Chess prodigies: Who next?

Let us talk of those young knights of Indian chess who have the potential to ascend the throne one day.

Koneru Humpy started off as a child prodigy. She has won many laurels, but is yet to win the women’s World Championship.   -  Vijaya Bhaskar

When Magnus Carlsen was asked — about a year ago — who would be the world chess champion in 2050, the reigning king of the mind sport said, “By that time India will have had many already.”

For those following Indian chess, and its prodigies, that comment from the Norwegian genius wouldn’t have come as much of a surprise. Of course, being excitingly prodigious is one thing and fulfilling the promise is quite another. The world of sports is full of tales about unrealised potential.

You could see some examples in Indian chess, as well. Like the case of Koneru Humpy. A couple of decades ago, she had emerged as the brightest Indian prospect since Viswanathan Anand. She had won all the world age-group tournaments, often competing against girls much older, and she had even looked like winning India’s senior men’s title once.

Humpy winning the women’s world championship had seemed a question of when, not if. She came close on a few occasions, but she hasn’t, yet.

She is 31 now and might still do it one day, but her strongest rival, Hou Yifan of China, has moved so far ahead of Humpy and all other women.

Parimarjan Negi, who was once the world’s second youngest grandmaster, achieved less. He even left professional chess to pursue academics.

So having done with the look at the past, let us talk of those young knights of Indian chess who have the potential to ascend the throne one day. One name that would readily come to mind is R. Praggnanandhaa.

He is just 13, but is already a veteran on the international circuit. Significantly, he has started getting invitations for playing in some of the world’s most prestigious tournaments. Even more significantly, he has made good use of the opportunities that have come his way. Like he did against Wesly So — ranked World No. 2 then — at the Leon Masters in Spain last July.

In the semifinal, he put up a splendid performance, though he lost the match 1.5-2.5. He had won the first game and had his American rival in trouble on quite a few occasions.

Praggnanandha rates it as one of the finest performances of his young career. “I was very happy with the way I played So,” he had told this writer in Chennai a couple of months ago. “I like playing against the world’s top players. They are so different from others. They make very few mistakes. I like that challenge.”

He faced an even bigger challenge in Kolkata after that. At the Tata Steel Chess India Blitz in November, he got an excellent chance to match wits with some of the biggest names in world chess, like Viswanathan Anand, Hikaru Nakamura, Sergey Karjakin, Levon Aronian, Wesley So and Shakhriyar Mamedyarov. He may have finished at the bottom in such a strong field, but he justified his invitation by the quality of his chess.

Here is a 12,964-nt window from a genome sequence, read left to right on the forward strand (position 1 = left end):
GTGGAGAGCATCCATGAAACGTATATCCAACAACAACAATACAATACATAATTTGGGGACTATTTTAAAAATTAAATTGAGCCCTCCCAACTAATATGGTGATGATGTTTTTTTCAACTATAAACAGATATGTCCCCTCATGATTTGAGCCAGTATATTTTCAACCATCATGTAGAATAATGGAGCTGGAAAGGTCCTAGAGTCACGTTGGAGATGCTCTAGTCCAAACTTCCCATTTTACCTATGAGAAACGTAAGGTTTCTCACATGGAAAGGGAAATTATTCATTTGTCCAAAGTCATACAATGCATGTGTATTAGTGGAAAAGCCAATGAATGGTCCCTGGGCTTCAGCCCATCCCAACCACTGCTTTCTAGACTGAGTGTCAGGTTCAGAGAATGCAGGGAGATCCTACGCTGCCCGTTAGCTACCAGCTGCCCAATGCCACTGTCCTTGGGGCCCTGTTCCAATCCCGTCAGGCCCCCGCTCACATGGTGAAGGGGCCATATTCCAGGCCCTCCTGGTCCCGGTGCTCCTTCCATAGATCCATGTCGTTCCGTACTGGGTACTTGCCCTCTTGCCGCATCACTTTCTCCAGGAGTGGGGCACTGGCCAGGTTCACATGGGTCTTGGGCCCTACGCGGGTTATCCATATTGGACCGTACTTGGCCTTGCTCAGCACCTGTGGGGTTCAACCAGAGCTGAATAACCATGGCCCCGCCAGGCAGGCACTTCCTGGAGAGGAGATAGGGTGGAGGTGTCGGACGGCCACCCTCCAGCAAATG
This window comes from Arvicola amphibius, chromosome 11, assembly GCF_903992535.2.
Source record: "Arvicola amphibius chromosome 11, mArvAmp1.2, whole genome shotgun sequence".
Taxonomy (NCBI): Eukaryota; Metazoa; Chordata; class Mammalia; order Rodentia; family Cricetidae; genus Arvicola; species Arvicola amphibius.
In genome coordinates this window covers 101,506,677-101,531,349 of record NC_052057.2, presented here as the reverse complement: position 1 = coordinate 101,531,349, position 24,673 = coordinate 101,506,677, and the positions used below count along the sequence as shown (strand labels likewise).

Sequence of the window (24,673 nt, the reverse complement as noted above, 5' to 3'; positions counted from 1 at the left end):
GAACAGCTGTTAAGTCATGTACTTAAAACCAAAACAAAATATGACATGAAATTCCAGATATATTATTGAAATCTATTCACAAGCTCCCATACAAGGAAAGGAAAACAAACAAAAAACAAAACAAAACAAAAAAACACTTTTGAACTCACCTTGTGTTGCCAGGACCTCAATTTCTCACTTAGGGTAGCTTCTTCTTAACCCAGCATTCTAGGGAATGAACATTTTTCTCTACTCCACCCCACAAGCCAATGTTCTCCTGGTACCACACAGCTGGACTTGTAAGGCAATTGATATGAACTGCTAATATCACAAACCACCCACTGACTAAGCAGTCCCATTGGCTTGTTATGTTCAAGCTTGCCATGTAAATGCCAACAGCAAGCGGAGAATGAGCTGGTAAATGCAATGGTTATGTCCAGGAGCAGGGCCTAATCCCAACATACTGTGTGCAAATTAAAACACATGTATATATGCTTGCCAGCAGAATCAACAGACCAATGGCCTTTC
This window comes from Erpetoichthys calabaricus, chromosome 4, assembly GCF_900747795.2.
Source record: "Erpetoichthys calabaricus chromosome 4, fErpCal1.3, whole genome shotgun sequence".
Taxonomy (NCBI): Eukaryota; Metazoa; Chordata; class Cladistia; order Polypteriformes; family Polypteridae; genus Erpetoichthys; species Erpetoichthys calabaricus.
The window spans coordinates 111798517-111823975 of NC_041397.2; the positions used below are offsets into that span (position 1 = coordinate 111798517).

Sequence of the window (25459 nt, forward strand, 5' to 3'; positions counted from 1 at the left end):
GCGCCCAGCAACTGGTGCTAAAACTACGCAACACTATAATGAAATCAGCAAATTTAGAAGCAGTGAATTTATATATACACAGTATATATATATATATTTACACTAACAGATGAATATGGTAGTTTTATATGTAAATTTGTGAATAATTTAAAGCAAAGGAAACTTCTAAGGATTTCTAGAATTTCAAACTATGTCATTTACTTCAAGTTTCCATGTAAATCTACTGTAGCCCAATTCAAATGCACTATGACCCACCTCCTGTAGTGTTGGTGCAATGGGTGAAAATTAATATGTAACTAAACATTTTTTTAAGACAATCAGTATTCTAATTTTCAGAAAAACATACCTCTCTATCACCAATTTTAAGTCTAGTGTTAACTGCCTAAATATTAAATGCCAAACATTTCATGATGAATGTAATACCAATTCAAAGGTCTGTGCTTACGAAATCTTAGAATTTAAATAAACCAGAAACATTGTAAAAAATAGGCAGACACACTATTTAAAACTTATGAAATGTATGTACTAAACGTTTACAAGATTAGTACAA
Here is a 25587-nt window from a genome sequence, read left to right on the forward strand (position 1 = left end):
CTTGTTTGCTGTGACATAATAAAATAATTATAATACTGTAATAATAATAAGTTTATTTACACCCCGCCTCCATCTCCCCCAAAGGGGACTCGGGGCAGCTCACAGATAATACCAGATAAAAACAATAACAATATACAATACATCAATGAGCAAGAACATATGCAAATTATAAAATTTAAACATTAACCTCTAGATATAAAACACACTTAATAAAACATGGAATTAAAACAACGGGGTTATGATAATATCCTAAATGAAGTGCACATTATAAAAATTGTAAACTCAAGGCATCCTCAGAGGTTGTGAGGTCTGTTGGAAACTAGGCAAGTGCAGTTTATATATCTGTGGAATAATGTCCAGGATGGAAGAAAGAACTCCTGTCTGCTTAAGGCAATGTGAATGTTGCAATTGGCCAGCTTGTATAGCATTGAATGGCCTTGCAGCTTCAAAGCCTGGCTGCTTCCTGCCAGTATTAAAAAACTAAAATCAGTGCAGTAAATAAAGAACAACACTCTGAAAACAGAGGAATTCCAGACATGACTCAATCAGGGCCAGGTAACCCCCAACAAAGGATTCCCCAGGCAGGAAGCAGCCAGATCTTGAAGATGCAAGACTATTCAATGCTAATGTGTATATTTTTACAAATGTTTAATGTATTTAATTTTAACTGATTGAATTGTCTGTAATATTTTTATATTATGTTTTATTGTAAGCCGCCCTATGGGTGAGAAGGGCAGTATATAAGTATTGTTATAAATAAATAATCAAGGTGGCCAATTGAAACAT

Praggnanandhaa is indeed doing the right thing by playing almost exclusively in tournaments for the grown-ups and not the age-group events, in which he could have walked away with several World titles. There are several other things that go for him — such as an excellent coach in R. B. Ramesh, a generous sponsor in Ramco and an ideal sparring partner at home in his sister R. Vaishali, a winner of two world age-group titles herself.

Nihal Sarin’s sister Neha has little interest in chess. Neither does he have a regular sponsor. What he has is talent in abundance.

The 14-year-old from Kerala is one of the most natural talents Indian chess has ever seen. He may appear a bit restless and you may often find him moving away from his seat during a tournament; he would be looking at the board from a distance, when he is not following the action on other boards in the hall.

Unlike Praggnanandhaa — who is also his very good friend — Nihal comes from a state that has no great tradition to speak of in chess. One recalls meeting him for the first time in Chennai during the World championship match between Anand and Carslen.

The tiny boy had just won the national under-9 championship. While every Indian player, of varying age-groups, had backed Anand, Nihal had picked Carlsen as the winner. After winning that Nationals, he won the World Under-13 blitz title. He went on to claim a few more medals at World age-group tournaments. Of late though, like Praggnanandhaa, he plays mostly with seniors.

He has had some stunning results, too. At the World blitz championship in Saint Petersburg, he took the 11th place, after starting out as the 139th. And he finished higher than all other Indians, including Anand.

GM Nihal Sarin is only 14, but has oodles of talent. However, the absence of a sponsor is preventing him from taking part in overseas tournaments and gaining valuable experience.   -  K. K. Mustafah

 

He had also done well at the Tata Steel tournament in Kolkata — it was a smart move by the organisers to field both him and Praggnanandhaa — drawing with much stronger rivals like Anand and Mamedyarov.

Nihal, though, is handicapped by the lack of sponsors. “The support we received from Tata ended last year,” said his father Abdul Sarin, a Thrissur-based doctor. “It is very difficult for us to make him play abroad without sponsors.”

A talent like Nihal shouldn’t suffer because of lack of funds.

Apart from Nihal and Praggnanandhaa, there is another new kid on the block — D. Gukesh, the 12-year-old who recently became the world’s second youngest grandmaster, erasing the record of Pragnanandhaa.